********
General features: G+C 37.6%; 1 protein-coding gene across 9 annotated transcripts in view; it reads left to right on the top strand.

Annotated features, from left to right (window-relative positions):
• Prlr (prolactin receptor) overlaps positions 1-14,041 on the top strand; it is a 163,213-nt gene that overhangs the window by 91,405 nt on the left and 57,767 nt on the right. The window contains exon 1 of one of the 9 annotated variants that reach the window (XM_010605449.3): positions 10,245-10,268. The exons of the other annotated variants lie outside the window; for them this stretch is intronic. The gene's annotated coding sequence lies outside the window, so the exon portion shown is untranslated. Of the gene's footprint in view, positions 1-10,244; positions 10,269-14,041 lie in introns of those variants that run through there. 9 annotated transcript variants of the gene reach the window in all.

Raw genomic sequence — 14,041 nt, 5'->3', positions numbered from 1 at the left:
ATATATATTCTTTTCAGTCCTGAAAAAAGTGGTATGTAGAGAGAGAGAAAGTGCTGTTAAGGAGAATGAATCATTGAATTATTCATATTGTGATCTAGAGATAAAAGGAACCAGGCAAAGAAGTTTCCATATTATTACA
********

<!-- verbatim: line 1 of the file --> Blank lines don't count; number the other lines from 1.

General features: G+C 37.6%; 1 protein-coding gene across 9 annotated transcripts in view; it reads left to right on the top strand.